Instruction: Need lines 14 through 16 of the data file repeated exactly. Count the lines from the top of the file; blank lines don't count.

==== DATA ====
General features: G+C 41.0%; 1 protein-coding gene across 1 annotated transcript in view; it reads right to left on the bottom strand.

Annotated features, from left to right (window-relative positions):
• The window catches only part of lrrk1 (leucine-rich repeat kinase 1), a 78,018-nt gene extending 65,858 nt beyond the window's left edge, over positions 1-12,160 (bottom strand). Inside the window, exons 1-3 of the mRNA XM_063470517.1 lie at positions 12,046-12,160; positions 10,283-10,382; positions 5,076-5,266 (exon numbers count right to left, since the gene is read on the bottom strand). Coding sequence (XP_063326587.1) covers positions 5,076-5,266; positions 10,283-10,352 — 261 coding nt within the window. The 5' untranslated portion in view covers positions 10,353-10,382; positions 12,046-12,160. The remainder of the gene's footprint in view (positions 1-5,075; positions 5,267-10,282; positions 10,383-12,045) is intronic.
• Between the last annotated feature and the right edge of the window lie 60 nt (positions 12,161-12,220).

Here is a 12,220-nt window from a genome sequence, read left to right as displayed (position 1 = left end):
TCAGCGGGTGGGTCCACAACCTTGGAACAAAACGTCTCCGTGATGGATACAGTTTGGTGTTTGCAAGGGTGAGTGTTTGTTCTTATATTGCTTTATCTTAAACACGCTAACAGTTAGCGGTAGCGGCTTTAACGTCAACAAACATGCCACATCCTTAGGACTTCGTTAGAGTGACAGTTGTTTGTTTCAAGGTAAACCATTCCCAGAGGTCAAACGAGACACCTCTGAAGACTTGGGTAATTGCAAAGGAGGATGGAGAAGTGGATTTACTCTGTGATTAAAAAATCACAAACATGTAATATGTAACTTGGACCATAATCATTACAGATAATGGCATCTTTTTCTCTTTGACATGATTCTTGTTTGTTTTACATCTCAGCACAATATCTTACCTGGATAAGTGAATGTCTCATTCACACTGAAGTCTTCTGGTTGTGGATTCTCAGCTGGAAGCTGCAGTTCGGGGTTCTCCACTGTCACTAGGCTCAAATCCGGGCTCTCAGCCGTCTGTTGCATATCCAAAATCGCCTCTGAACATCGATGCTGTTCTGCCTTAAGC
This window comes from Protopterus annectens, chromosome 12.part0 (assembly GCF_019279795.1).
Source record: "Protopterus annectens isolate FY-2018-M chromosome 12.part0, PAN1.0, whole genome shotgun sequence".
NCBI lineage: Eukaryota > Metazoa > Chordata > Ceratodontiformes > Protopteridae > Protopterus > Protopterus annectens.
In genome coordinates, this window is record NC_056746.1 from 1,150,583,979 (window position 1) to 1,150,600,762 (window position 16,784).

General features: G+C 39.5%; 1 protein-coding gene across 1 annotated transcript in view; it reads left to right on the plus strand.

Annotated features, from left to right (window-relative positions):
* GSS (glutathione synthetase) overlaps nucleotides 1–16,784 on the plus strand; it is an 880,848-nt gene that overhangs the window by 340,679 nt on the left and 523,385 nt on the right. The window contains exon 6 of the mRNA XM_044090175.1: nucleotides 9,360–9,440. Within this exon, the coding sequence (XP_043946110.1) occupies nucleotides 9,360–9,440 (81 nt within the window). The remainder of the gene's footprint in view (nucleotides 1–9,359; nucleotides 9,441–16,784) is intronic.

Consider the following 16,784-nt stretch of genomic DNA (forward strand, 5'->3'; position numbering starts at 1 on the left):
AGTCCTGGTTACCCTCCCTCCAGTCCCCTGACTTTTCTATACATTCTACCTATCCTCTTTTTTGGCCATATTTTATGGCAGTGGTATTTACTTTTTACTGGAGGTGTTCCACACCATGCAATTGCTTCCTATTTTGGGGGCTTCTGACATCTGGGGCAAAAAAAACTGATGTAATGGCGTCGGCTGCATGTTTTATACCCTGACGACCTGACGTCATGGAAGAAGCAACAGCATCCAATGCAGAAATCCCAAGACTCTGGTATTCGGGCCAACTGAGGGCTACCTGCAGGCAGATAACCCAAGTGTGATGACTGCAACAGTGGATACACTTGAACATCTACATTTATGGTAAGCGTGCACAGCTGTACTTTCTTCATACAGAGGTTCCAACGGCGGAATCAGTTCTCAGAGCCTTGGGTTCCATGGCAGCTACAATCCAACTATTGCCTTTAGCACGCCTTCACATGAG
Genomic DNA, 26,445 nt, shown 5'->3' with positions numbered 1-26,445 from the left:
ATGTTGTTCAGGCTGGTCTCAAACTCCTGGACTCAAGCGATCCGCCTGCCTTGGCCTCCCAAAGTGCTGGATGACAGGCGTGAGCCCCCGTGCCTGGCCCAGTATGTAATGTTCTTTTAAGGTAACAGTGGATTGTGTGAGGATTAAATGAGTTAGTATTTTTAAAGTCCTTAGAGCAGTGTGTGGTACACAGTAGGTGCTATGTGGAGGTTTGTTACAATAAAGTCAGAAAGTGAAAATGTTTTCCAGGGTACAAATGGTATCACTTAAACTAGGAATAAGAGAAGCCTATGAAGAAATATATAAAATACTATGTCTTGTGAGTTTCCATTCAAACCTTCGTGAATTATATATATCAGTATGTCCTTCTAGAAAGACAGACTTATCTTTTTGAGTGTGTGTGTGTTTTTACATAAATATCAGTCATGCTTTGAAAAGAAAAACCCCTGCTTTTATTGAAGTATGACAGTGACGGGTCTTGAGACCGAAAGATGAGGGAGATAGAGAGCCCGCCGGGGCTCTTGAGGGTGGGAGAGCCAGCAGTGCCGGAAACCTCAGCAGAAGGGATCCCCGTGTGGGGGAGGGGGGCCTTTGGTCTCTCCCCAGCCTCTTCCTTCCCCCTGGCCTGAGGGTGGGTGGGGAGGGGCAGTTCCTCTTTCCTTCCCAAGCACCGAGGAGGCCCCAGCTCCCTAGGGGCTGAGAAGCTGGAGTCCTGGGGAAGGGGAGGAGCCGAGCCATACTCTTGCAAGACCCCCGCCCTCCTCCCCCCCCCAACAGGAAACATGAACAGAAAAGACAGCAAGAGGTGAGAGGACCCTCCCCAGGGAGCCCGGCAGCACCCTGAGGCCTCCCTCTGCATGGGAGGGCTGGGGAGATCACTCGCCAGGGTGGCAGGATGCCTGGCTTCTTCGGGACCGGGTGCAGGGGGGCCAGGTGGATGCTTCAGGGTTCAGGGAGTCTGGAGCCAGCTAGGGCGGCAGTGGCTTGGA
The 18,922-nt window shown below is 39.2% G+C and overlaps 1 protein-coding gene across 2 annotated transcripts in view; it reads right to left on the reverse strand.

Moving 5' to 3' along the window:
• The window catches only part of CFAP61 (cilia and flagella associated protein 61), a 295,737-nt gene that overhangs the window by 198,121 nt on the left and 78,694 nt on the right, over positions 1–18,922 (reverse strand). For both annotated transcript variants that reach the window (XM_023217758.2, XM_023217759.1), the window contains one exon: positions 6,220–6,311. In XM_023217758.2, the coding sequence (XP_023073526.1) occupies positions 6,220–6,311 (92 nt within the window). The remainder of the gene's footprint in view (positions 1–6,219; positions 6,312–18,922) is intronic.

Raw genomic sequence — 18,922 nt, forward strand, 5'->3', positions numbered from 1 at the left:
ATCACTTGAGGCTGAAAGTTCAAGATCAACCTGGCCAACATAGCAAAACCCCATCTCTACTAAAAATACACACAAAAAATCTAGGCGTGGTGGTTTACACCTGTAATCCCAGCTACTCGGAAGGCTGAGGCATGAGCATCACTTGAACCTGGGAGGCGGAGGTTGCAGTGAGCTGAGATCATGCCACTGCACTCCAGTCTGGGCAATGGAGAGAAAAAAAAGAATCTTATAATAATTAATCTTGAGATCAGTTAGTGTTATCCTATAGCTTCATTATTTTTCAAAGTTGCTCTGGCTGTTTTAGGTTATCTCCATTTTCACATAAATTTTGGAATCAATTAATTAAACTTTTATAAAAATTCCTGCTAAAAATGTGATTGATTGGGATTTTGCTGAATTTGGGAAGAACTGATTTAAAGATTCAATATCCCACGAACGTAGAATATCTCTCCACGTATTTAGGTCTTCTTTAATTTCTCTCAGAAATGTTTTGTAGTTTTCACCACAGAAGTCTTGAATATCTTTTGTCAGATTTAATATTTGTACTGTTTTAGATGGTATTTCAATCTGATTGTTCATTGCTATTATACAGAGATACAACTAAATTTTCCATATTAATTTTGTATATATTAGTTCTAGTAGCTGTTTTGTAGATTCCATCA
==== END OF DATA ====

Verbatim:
Consider the following 16,784-nt stretch of genomic DNA (forward strand, 5'->3'; position numbering starts at 1 on the left):
AGTCCTGGTTACCCTCCCTCCAGTCCCCTGACTTTTCTATACATTCTACCTATCCTCTTTTTTGGCCATATTTTATGGCAGTGGTATTTACTTTTTACTGGAGGTGTTCCACACCATGCAATTGCTTCCTATTTTGGGGGCTTCTGACATCTGGGGCAAAAAAAACTGATGTAATGGCGTCGGCTGCATGTTTTATACCCTGACGACCTGACGTCATGGAAGAAGCAACAGCATCCAATGCAGAAATCCCAAGACTCTGGTATTCGGGCCAACTGAGGGCTACCTGCAGGCAGATAACCCAAGTGTGATGACTGCAACAGTGGATACACTTGAACATCTACATTTATGGTAAGCGTGCACAGCTGTACTTTCTTCATACAGAGGTTCCAACGGCGGAATCAGTTCTCAGAGCCTTGGGTTCCATGGCAGCTACAATCCAACTATTGCCTTTAGCACGCCTTCACATGAG
Genomic DNA, 26,445 nt, shown 5'->3' with positions numbered 1-26,445 from the left: